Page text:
Of transparency and clarity: Using marketing channels to educate patients
These days, pharmaceutical and healthcare firms are increasingly stepping forward to become more transparent in educating consumers about their products.
That trend was likely one factor in pharma's ad spending for 2014, which grew 18 percent over 2013 to reach $4.53 billion. Factors driving such pharma-led education efforts include growing consumer self-advocacy, the need to counter misinformation from other online sources and physician schedules that can limit in-depth conversations with patients.
As part of the trend, the digital realm is slowly becoming more attractive to healthcare and pharma; eMarketer predicts online ad expenditures in those categories will increase 98 percent between 2013 and 2019 to reach $2.55 billion.
“Dramatic changes in the traditional roles and dynamics of healthcare stakeholders have basic implications for pharma companies,” notes a 2015 McKinsey Research report. “The digital revolution has spawned a consumer revolution symbolized by an increasing demand for connectedness and information.”
How can you as a pharma marketer maximize your educational campaign? Consider the following.
1. What is my target market?
In pharma, your most effective target for educational purposes may be patients, doctors or researchers; Merck, for example, focuses much of its marketing on the pharmaceutical scientists who publish and present at conferences.
“Your most important customers are not those that generate the most revenue, but those that can unlock the most value in your business,” explains Robert Simons in Harvard Business Review. “For some … an intermediary such as a re-seller or a broker will be the critical customer.”
Beyond that, research-driven statistics on your customers can help you learn how they're most likely to respond to your educational campaigns. It helps to understand your audiences' wants, need and pain points, and whether they're motivated by price, service or access to the best technology, brand or other advantage.
2. What are my most important messages?
The might start by studying up on the FAQ your company is receiving from currently available channels, identifying where knowledge gaps lie. Beyond that, focus on your ultimate campaign goals: Are you trying to inform on side effects, benefits, risks or regulatory issues? Provide cutting-edge news regarding your products? Change behavior? Ease fears? Position yourself as a consumer, physician or researcher partner? Advise on services related to your products? Point your audience to certain information sources or communication channels? Built relationships? Or just increase credibility and trust in general?
“(Pharma firms) must get more specific information about their customers to identify the solutions and experiences — not just the products and drugs — those customers really need,” notes the McKinsey study.
Further, while pharma has long struggled with creating compelling marketing materials in the face of hyper-restrictive regulations, consumers are increasingly disgruntled with overly dry clinical ads and product websites. As such, marketers are challenged to strike a balance between governmental controls and the appeal of consumer-controlled sites that encourage an unrestricted sharing of information.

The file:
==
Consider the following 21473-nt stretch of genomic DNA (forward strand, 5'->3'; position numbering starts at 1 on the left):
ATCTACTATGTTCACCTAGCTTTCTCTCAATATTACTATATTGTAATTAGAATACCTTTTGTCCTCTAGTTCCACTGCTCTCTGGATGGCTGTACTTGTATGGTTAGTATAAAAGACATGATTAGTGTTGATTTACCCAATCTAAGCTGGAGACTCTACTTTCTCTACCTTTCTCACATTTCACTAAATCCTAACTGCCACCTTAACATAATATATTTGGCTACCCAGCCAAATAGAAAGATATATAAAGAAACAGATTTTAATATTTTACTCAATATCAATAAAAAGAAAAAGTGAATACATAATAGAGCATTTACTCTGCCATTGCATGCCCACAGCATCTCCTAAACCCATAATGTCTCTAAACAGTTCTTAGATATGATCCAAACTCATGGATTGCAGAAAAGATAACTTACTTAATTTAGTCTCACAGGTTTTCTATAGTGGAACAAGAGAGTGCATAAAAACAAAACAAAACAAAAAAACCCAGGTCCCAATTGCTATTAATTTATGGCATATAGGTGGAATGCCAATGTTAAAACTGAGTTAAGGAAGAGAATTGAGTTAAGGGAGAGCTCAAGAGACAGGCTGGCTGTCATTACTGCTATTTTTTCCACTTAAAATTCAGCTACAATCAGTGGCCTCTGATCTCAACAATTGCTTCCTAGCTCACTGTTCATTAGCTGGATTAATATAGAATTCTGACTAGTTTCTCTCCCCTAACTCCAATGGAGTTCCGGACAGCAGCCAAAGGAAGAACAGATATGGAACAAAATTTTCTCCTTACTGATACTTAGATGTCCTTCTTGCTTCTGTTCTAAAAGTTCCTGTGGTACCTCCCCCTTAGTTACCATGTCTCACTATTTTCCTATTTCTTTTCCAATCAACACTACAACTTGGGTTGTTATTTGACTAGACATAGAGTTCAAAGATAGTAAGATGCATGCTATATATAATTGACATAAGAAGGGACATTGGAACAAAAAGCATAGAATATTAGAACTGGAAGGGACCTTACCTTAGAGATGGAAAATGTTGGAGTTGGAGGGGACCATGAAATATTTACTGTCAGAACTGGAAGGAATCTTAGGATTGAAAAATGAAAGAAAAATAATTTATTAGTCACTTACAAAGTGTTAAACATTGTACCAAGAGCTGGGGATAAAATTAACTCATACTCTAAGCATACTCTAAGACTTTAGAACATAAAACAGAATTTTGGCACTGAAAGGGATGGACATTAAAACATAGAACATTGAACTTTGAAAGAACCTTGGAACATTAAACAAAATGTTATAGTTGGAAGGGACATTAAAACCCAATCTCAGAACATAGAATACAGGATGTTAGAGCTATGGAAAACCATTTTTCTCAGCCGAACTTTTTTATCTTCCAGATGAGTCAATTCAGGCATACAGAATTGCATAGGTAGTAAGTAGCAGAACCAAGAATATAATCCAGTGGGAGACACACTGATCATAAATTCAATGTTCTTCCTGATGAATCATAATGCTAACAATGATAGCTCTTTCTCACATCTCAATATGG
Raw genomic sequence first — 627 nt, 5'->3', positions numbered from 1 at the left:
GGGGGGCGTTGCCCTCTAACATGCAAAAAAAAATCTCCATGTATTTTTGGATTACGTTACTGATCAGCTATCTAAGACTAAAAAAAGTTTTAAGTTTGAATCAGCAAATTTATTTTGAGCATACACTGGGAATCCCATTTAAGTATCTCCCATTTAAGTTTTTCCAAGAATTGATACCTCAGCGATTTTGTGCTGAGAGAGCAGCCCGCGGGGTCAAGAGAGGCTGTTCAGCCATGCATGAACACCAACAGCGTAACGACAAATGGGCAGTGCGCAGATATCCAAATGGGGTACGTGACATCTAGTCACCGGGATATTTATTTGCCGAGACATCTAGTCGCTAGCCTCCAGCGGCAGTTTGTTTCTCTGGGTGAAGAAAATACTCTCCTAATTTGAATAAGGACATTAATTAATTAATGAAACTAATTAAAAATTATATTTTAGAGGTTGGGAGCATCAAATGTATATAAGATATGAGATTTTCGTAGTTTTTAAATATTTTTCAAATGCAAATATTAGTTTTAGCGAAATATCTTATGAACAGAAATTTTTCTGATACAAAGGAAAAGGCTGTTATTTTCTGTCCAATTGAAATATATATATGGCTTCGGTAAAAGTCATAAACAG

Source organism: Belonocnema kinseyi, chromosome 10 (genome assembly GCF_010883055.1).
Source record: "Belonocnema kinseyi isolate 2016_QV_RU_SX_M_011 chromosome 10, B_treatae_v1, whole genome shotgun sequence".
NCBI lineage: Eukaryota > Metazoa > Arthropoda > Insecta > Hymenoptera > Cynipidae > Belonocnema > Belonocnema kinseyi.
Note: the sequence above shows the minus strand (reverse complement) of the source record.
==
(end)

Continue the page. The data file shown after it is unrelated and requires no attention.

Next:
3. What venues work best?
For pharma’s consumer market, a recent study by Manhattan Research says TV, print and radio ads are becoming less effective as the consumer media mix continues to fragment, though offline venues are still the most popular for direct-to-consumer marketing. Still, digital is gradually gaining market share for pharma in response to customer demand.
For digital, the study advises making your product website the hub of your consumer marketing strategy, enhancing the brand experience when possible through videos, an online community, interactive quizzes and other features. Consumers tend to appreciate touch points through websites, email, text messaging, message boards and blogs, it reports, as well as clear calls to action and compelling offers in display ads (such as free trial offers or coupons applying to expensive drugs).
Reaching the physician market can be challenging, it says, so try a mix of displays ads, e-newsletter sponsorship's, paid search ads and other options. Physicians rely heavily on search engines (especially Google) when researching medical and pharmaceutical information online, so consider paid search and search engine optimization strategies to drive them to customer service portals. Online journals, virtual conferences, physician social networks and other professional online sources provide alternate opportunities. Historically, the study says, doctors have responded well to disease-specific info, electronic sampling and professional education resources. And they want to access resources on their own terms, at their own convenience.
Whatever pharma marketing program you put in place, remember to keep monitoring responses so you can adjust your campaign to keep up with customer tastes, emerging technologies, changing regulations and new competitors.